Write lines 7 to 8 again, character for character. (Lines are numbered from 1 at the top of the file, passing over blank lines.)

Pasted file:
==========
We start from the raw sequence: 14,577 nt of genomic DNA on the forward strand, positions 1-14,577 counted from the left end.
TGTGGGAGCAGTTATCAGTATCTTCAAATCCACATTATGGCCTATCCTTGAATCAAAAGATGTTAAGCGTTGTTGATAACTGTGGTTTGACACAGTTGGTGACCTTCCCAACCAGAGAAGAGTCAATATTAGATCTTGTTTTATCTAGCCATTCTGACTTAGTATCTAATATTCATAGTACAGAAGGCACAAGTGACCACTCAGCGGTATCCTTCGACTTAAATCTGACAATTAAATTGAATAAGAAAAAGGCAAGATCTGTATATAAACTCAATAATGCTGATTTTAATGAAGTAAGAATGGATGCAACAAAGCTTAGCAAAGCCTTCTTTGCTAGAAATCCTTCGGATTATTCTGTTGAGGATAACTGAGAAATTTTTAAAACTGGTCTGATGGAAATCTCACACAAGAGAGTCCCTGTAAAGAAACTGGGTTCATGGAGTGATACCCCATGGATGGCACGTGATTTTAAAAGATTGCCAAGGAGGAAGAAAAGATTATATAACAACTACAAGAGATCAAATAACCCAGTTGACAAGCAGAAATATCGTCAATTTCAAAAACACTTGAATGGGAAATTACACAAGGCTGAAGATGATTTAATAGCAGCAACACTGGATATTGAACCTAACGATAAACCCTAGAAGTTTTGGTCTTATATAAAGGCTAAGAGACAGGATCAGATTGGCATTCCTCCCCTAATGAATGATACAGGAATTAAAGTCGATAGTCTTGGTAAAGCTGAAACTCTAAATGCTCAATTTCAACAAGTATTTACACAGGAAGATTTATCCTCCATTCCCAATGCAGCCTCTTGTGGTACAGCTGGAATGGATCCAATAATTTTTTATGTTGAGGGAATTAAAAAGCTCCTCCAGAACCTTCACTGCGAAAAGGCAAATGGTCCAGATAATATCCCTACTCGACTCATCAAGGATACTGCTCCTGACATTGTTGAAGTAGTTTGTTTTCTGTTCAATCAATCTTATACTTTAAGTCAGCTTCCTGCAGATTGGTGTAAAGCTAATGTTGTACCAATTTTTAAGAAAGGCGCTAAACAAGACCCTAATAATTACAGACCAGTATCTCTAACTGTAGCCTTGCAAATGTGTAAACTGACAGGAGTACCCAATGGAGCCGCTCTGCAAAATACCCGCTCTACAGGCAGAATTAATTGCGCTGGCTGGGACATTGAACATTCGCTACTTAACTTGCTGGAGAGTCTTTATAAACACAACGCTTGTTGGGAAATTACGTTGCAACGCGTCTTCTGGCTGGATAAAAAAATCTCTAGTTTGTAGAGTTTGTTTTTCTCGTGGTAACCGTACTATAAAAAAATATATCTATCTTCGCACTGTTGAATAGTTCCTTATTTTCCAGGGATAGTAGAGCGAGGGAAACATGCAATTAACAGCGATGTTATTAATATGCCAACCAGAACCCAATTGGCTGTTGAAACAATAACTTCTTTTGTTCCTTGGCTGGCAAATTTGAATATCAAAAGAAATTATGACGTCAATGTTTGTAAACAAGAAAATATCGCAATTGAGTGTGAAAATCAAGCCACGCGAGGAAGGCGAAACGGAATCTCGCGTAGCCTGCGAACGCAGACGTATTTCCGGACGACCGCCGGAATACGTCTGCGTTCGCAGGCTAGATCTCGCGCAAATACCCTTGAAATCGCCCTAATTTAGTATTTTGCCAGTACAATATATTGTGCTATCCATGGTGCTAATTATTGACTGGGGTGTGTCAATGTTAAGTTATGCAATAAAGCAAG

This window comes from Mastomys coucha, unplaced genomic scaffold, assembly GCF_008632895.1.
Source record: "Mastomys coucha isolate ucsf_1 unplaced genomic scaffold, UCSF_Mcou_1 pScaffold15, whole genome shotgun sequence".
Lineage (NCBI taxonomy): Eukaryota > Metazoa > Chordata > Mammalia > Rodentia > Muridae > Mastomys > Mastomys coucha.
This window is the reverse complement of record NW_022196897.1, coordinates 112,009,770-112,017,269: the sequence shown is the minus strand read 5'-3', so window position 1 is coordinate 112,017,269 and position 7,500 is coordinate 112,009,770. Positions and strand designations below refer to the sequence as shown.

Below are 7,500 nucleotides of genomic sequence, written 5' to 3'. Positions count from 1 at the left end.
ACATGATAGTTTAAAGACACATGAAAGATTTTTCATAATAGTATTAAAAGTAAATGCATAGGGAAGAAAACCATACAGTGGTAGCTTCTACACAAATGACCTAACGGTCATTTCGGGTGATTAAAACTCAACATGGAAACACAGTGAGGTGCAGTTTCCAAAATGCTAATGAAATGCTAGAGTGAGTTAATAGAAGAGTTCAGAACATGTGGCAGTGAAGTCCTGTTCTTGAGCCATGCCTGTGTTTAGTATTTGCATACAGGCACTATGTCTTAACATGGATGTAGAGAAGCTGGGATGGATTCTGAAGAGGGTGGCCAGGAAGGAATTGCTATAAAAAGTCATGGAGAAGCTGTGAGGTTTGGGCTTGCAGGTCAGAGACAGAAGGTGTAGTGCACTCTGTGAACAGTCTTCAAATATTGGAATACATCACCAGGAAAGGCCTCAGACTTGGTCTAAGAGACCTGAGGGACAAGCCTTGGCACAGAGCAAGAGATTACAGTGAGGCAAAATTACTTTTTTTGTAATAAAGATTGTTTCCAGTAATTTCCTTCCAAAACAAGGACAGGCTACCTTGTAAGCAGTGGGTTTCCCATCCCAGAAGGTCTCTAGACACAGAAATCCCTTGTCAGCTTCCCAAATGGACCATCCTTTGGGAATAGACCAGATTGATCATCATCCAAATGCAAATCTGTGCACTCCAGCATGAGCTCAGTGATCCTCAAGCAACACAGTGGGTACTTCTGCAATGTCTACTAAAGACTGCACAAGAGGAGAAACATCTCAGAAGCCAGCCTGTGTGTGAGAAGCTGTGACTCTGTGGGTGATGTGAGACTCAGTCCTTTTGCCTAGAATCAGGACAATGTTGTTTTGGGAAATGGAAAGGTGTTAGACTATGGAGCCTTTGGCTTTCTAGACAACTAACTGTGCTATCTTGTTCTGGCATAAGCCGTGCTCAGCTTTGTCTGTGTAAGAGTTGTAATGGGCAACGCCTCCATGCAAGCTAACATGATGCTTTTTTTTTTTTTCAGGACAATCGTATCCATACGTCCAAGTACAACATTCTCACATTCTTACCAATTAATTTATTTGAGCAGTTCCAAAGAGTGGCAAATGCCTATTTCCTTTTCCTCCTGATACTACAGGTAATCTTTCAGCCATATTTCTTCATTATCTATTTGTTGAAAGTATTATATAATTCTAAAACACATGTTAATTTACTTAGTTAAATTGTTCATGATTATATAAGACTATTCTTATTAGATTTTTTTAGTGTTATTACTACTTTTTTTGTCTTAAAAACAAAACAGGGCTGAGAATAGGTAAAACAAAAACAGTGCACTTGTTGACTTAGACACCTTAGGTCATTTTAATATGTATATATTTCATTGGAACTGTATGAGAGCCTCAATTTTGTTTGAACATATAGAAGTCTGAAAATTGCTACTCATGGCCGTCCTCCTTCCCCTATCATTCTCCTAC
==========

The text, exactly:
Below are 7,500 nucleotides of genomic sequence, written 5' to 3'. Positions count from 1 at the left end.
ACATGATAGTTTAAAGACACATGAAAGATTTTTCATAATAGTATTAAAAGTAAATGCATAGGGAAGAAAACCATACAGTGGTAGCTTCTACACAAATGACCTAACGGTCATTTCGGGTGATTAAAACTCAACATGGAAACACAGTGAGGTGCAGTTTCCAAAATGCTAATGAAATGCTAGAGTGAGTTAATAGAAGAGTTCAGAACATGTGGCAGTGAAGTCCTGTTCTTGAGCCATGCCTGTGTTTAGTATTTGCATACAGGCACTATGTCTTAACATGGATGTAGAGAAGCTGGGATGGATTCTGAAGAGGGTGGCCAGGAAGGAATTGCTATAAAAAGTCATGGAGAAGCTGTGAGGTTTGGGCTTGCAGGTCAGAGACAGAAGGTGTAGTGCACTCTGTGAACAGTCTTCAAATATTGGAATACATCACCAGGAAAGGCCTCAGACTTGGTCTAAGAGACCTGAGGGACAAGCCTTGGCACAGAGCAAGAGATTACAGTGAGGCAAAATTACTTTTTTTGTAATAAAGATTGTTTCCAGTAATTTCCTTCCAAAACAAGGACAGGCTACCTTGTAAGCAGTGGGTTTCCCATCCCAGAAGGTCTCTAGACACAGAAATCCCTTGTCAGCTTCCCAAATGGACCATCCTTTGGGAATAGACCAGATTGATCATCATCCAAATGCAAATCTGTGCACTCCAGCATGAGCTCAGTGATCCTCAAGCAACACAGTGGGTACTTCTGCAATGTCTACTAAAGACTGCACAAGAGGAGAAACATCTCAGAAGCCAGCCTGTGTGTGAGAAGCTGTGACTCTGTGGGTGATGTGAGACTCAGTCCTTTTGCCTAGAATCAGGACAATGTTGTTTTGGGAAATGGAAAGGTGTTAGACTATGGAGCCTTTGGCTTTCTAGACAACTAACTGTGCTATCTTGTTCTGGCATAAGCCGTGCTCAGCTTTGTCTGTGTAAGAGTTGTAATGGGCAACGCCTCCATGCAAGCTAACATGATGCTTTTTTTTTTTTTCAGGACAATCGTATCCATACGTCCAAGTACAACATTCTCACATTCTTACCAATTAATTTATTTGAGCAGTTCCAAAGAGTGGCAAATGCCTATTTCCTTTTCCTCCTGATACTACAGGTAATCTTTCAGCCATATTTCTTCATTATCTATTTGTTGAAAGTATTATATAATTCTAAAACACATGTTAATTTACTTAGTTAAATTGTTCATGATTATATAAGACTATTCTTATTAGATTTTTTTAGTGTTATTACTACTTTTTTTGTCTTAAAAACAAAACAGGGCTGAGAATAGGTAAAACAAAAACAGTGCACTTGTTGACTTAGACACCTTAGGTCATTTTAATATGTATATATTTCATTGGAACTGTATGAGAGCCTCAATTTTGTTTGAACATATAGAAGTCTGAAAATTGCTACTCATGGCCGTCCTCCTTCCCCTATCATTCTCCTAC